And the Geeksphone Peak with Software Home button:


And without the Software Home button:


Still a 50 pixel loss. But if you think about the variations of the two phones and the option of the Software Home button, the height can be as much as 620 on the full Peak without Home button and as low as 410 on the ZTE with Home button enabled. 210 pixels!

The widths don't vary, but the Peak has 360 pixels and the ZTE only has 320. Either way, the two phones definitely have a drastic difference in ratio of width to height.

What Does This Mean?

It means you need to know two things:

  1. How big is your screen? You can test this when you start up the game.

  2. Adjust your game accordingly. There are various options, depending on the game.

I'll be analying this more in the coming weeks, but I strongly recommend that if you are making a game, that you do two things:

  1. Test your game on different devices.

  2. Write code so you can adjust.

There are obvious things you can do. Write for the ZTE Open and then add some buffer space for bigger phones. It might be smart to test on the ZTE since it has less memory. You want to be prepared for low memory when that $25 Firefox OS phone comes out!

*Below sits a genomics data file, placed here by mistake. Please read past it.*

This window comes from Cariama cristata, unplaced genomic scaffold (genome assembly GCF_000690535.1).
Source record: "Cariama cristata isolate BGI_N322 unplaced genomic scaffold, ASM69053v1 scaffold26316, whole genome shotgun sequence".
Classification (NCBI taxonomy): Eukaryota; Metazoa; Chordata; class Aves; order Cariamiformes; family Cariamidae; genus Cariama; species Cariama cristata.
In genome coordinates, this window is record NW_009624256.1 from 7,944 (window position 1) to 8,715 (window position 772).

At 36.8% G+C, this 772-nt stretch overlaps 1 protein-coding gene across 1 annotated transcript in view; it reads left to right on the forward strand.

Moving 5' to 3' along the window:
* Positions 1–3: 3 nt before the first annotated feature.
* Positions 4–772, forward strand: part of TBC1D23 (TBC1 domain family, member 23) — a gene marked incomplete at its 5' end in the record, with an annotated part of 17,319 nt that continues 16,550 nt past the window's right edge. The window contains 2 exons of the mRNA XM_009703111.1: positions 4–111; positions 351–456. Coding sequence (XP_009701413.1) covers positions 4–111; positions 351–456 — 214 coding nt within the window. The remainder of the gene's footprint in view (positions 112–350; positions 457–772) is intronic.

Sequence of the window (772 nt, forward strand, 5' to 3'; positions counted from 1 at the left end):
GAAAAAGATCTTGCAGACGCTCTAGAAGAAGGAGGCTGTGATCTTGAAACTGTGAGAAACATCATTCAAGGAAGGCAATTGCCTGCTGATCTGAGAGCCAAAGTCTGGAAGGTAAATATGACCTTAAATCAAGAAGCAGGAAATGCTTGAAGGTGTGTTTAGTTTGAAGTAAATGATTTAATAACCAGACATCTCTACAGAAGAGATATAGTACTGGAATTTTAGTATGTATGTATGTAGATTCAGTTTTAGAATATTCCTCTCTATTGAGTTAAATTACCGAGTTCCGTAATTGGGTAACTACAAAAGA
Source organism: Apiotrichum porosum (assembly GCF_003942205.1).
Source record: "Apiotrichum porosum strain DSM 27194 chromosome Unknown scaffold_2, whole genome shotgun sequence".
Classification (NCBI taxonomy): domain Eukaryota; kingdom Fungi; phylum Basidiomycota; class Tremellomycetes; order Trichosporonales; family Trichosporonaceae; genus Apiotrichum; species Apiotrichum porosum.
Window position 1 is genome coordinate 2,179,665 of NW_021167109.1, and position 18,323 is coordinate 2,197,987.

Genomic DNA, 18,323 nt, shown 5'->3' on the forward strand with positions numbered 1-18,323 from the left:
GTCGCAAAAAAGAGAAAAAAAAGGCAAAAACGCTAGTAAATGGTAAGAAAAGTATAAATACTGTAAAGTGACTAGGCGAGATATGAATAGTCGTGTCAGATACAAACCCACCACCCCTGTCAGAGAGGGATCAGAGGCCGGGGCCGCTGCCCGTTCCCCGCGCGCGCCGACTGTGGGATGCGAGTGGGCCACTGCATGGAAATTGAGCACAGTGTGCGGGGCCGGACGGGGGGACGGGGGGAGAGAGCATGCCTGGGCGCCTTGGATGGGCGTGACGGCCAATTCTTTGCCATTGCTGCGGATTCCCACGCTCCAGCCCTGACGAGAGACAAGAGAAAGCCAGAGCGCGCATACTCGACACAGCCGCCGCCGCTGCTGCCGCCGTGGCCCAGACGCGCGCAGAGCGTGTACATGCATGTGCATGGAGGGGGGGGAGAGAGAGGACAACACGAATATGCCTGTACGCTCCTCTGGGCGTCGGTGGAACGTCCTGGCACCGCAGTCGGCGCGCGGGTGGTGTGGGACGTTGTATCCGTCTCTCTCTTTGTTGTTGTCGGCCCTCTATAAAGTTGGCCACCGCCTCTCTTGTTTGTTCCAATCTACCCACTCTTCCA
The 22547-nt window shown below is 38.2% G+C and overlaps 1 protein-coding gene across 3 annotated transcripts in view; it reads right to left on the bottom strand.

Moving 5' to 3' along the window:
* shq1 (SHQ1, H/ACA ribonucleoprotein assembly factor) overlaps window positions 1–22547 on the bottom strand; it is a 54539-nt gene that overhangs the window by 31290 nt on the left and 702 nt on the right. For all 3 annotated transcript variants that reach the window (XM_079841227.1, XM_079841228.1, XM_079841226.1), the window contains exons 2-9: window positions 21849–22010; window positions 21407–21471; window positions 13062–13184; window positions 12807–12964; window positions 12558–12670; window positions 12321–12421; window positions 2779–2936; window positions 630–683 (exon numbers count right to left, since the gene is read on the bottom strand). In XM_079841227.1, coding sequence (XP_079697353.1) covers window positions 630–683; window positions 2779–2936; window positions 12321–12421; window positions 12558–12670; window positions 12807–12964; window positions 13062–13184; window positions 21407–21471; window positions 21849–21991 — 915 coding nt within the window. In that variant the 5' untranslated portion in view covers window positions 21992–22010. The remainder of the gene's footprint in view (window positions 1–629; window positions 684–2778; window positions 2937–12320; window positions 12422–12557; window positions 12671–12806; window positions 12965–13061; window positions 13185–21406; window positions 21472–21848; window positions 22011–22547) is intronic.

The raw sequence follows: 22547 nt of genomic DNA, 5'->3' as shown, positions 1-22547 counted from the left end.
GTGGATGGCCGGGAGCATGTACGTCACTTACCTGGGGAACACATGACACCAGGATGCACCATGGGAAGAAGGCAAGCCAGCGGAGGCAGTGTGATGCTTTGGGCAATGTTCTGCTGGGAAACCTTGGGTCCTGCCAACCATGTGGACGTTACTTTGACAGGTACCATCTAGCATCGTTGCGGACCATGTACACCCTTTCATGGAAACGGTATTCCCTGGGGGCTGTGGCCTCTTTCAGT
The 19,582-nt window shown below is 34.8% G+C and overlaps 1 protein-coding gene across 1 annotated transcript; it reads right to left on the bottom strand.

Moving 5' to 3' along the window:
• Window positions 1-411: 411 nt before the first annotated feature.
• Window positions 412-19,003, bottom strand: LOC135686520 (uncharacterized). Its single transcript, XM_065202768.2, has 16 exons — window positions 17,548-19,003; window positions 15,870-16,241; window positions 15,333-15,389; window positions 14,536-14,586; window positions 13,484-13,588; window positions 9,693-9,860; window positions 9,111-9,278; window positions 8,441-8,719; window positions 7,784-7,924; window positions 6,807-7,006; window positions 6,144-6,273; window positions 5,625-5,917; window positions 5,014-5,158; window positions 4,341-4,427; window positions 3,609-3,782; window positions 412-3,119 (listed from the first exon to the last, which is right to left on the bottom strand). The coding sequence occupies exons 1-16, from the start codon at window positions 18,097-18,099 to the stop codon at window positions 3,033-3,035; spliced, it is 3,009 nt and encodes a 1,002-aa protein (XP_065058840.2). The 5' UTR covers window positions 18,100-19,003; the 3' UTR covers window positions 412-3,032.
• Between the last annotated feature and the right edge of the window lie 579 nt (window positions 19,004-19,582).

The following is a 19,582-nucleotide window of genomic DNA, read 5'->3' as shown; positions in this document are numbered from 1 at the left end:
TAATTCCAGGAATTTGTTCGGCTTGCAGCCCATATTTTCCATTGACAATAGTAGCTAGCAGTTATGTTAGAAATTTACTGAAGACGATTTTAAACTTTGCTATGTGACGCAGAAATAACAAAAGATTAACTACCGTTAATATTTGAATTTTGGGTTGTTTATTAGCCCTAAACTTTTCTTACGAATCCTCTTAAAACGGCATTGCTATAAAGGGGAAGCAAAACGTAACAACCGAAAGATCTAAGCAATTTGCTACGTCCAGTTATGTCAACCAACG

Drag the Dots

Drag the Dots is still a great game and I recommend it. Here's what it looks like on the Geeksphone Peak:



Everything fits just perfectly. Well, until that pesky Software Home button is enabled:


Oops, there goes 50 pixels!

This isn't meant to be any kind of criticism of Anders Fisher and his really cool game. Firefox OS is still in beta and some of these issues are still puzzling. My original questions about sizing started when I noticed that Candy Crush was slightly off, and those guys are a big company with lots of developers! Anders Fisher is just one guy with some really great ideas and a good color sense. I would pay for his game if he ever sells it!

New Directions

I've decided to head in a new direction with this blog. I'll still keep reviewing games and I'll be poking into the idea of Responsive Game Design, but I've decided to take the plunge and see if I can get some drag-and-drop game engines to work with Firefox OS.